Nestle has lost it's appeal to trademark its famous 2 and 4 finger chocolate biscuits in the Singapore Court of Appeal.
The Petra product looks virtually identical so this is a warning sign not to be complacent.
1. Make sure you know the IP laws in every region / country you are doing business in.
2. In Singapore, having a well-known shape is not enough. It has to be inherently distinctive.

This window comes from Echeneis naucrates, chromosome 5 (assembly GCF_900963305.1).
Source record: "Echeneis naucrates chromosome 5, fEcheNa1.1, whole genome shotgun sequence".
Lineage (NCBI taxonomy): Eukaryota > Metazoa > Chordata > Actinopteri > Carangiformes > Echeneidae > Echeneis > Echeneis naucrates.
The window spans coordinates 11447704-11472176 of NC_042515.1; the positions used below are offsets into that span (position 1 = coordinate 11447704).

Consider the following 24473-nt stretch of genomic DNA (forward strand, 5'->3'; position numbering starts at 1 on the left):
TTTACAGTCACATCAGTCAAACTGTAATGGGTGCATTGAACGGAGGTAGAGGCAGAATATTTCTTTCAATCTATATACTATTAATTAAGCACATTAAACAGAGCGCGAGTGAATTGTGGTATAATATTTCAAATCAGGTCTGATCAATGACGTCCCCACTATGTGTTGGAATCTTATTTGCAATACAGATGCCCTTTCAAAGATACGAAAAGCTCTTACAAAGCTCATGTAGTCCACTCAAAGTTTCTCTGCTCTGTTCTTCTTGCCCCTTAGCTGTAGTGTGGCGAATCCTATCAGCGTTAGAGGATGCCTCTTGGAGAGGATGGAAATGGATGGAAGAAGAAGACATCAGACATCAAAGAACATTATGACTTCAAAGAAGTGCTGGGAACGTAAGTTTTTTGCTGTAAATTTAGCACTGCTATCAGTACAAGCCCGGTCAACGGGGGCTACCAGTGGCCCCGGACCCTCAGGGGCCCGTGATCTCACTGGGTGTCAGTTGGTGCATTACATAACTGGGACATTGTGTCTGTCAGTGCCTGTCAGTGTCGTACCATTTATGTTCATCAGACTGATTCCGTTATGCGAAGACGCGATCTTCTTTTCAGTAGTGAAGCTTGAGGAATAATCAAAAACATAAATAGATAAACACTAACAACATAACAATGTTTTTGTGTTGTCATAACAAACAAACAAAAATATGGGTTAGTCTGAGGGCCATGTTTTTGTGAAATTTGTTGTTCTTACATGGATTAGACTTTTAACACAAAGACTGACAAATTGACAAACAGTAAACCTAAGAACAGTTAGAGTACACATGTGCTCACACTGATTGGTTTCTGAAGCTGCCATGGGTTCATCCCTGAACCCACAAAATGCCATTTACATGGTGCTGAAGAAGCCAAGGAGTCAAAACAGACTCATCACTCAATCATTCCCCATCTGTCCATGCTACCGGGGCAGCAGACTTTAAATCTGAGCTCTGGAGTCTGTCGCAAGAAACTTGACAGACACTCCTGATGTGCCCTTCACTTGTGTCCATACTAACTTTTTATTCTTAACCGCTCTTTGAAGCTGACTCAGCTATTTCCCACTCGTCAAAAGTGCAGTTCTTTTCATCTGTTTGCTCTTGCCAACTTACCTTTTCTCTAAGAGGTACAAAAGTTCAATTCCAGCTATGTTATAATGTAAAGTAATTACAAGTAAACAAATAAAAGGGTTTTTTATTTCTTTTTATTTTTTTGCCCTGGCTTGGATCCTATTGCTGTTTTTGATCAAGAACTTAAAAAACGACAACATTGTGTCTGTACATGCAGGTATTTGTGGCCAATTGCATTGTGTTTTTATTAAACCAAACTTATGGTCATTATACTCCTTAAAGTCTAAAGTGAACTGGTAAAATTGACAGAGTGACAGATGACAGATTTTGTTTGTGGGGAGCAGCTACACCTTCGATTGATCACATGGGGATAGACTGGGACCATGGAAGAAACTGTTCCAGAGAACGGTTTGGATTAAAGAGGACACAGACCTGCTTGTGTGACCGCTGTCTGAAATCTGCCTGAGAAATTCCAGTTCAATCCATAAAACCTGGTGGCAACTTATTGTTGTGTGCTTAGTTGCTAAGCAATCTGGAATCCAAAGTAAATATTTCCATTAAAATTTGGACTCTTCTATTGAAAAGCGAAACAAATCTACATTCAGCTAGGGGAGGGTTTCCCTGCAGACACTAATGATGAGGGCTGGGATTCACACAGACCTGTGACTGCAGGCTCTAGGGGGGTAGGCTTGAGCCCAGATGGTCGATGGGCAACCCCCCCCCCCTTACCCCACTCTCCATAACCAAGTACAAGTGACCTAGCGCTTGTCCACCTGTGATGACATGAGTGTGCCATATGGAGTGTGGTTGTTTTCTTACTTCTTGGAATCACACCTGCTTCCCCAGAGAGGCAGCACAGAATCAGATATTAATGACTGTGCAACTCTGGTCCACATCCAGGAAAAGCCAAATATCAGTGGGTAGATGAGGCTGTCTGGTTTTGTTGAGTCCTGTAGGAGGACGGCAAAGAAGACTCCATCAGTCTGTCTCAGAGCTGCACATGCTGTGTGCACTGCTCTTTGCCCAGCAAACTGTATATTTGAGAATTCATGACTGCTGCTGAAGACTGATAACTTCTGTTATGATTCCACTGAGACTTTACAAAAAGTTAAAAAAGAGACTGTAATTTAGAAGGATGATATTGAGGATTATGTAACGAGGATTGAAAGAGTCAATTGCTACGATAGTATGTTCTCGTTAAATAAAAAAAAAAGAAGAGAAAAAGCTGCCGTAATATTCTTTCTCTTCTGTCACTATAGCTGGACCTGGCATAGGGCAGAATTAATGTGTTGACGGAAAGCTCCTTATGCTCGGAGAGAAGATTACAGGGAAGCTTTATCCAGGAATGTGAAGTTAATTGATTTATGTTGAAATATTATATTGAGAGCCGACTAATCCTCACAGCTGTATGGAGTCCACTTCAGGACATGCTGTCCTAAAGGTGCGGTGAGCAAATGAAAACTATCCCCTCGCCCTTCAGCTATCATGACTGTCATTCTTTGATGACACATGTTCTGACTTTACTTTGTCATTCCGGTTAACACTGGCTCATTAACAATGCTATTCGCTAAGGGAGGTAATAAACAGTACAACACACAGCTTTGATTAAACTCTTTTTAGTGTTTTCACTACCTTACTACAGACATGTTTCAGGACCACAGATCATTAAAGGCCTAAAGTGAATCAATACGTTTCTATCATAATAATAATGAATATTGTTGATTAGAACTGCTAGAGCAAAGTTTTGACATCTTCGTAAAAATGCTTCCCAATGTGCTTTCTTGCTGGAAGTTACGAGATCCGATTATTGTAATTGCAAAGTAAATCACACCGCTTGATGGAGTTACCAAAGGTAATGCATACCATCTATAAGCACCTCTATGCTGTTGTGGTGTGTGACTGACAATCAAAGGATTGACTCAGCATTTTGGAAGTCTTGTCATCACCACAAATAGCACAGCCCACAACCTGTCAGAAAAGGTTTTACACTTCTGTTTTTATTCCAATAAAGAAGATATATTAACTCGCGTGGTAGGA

3. The court held that the shape of the biscuit of breakable fingers was "necessary" so as to provide the consumer with bite-size portions. As such, because the shape was "necessary" it could not be registered.
Lastly, the CA dealt with whether the mark should be revoked for lack of genuine use since its registration. Once again, it concurred with the HC. At all times, the products had been sold within packaging displaying the logo “Kit Kat”; therefore, these sales could not be said to constitute use of the shape marks on their own.